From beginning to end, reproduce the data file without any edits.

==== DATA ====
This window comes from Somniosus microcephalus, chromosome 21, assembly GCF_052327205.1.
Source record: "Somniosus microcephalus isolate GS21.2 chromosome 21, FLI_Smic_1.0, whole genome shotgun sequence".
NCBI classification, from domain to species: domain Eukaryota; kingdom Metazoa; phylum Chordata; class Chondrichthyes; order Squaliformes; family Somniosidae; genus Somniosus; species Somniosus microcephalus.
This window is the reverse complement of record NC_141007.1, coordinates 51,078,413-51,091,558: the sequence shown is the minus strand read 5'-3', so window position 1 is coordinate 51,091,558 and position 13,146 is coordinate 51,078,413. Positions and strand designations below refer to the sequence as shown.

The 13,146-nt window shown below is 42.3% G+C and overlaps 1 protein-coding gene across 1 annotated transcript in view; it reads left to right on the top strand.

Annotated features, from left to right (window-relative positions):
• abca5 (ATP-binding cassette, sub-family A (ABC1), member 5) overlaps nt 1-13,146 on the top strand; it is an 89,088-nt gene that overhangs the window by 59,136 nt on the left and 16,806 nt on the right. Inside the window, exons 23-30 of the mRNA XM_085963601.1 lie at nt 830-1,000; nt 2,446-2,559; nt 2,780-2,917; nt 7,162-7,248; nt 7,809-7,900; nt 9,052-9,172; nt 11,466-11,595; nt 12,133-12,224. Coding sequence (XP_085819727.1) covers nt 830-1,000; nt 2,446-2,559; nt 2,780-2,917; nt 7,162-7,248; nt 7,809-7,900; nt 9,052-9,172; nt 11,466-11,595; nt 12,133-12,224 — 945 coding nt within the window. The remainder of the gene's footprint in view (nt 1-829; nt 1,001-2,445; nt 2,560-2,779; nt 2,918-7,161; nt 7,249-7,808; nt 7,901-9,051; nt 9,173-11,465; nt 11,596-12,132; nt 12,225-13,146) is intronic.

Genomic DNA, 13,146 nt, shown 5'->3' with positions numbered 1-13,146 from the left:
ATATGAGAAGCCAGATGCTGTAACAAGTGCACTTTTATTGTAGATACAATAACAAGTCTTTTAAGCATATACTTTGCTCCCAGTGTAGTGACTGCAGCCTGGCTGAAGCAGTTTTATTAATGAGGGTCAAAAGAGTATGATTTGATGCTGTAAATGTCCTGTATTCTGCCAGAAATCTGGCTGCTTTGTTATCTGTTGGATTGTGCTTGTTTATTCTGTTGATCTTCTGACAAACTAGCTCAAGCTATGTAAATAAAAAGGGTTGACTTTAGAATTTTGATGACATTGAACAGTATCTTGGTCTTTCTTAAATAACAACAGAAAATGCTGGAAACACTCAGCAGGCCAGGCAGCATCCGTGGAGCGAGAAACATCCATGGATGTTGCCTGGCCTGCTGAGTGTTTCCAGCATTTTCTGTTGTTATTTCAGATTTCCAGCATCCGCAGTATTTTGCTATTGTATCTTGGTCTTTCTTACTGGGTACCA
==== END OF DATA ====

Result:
This window comes from Somniosus microcephalus, chromosome 21, assembly GCF_052327205.1.
Source record: "Somniosus microcephalus isolate GS21.2 chromosome 21, FLI_Smic_1.0, whole genome shotgun sequence".
NCBI classification, from domain to species: domain Eukaryota; kingdom Metazoa; phylum Chordata; class Chondrichthyes; order Squaliformes; family Somniosidae; genus Somniosus; species Somniosus microcephalus.
This window is the reverse complement of record NC_141007.1, coordinates 51,078,413-51,091,558: the sequence shown is the minus strand read 5'-3', so window position 1 is coordinate 51,091,558 and position 13,146 is coordinate 51,078,413. Positions and strand designations below refer to the sequence as shown.

The 13,146-nt window shown below is 42.3% G+C and overlaps 1 protein-coding gene across 1 annotated transcript in view; it reads left to right on the top strand.

Annotated features, from left to right (window-relative positions):
• abca5 (ATP-binding cassette, sub-family A (ABC1), member 5) overlaps nt 1-13,146 on the top strand; it is an 89,088-nt gene that overhangs the window by 59,136 nt on the left and 16,806 nt on the right. Inside the window, exons 23-30 of the mRNA XM_085963601.1 lie at nt 830-1,000; nt 2,446-2,559; nt 2,780-2,917; nt 7,162-7,248; nt 7,809-7,900; nt 9,052-9,172; nt 11,466-11,595; nt 12,133-12,224. Coding sequence (XP_085819727.1) covers nt 830-1,000; nt 2,446-2,559; nt 2,780-2,917; nt 7,162-7,248; nt 7,809-7,900; nt 9,052-9,172; nt 11,466-11,595; nt 12,133-12,224 — 945 coding nt within the window. The remainder of the gene's footprint in view (nt 1-829; nt 1,001-2,445; nt 2,560-2,779; nt 2,918-7,161; nt 7,249-7,808; nt 7,901-9,051; nt 9,173-11,465; nt 11,596-12,132; nt 12,225-13,146) is intronic.

Genomic DNA, 13,146 nt, shown 5'->3' with positions numbered 1-13,146 from the left:
ATATGAGAAGCCAGATGCTGTAACAAGTGCACTTTTATTGTAGATACAATAACAAGTCTTTTAAGCATATACTTTGCTCCCAGTGTAGTGACTGCAGCCTGGCTGAAGCAGTTTTATTAATGAGGGTCAAAAGAGTATGATTTGATGCTGTAAATGTCCTGTATTCTGCCAGAAATCTGGCTGCTTTGTTATCTGTTGGATTGTGCTTGTTTATTCTGTTGATCTTCTGACAAACTAGCTCAAGCTATGTAAATAAAAAGGGTTGACTTTAGAATTTTGATGACATTGAACAGTATCTTGGTCTTTCTTAAATAACAACAGAAAATGCTGGAAACACTCAGCAGGCCAGGCAGCATCCGTGGAGCGAGAAACATCCATGGATGTTGCCTGGCCTGCTGAGTGTTTCCAGCATTTTCTGTTGTTATTTCAGATTTCCAGCATCCGCAGTATTTTGCTATTGTATCTTGGTCTTTCTTACTGGGTACCA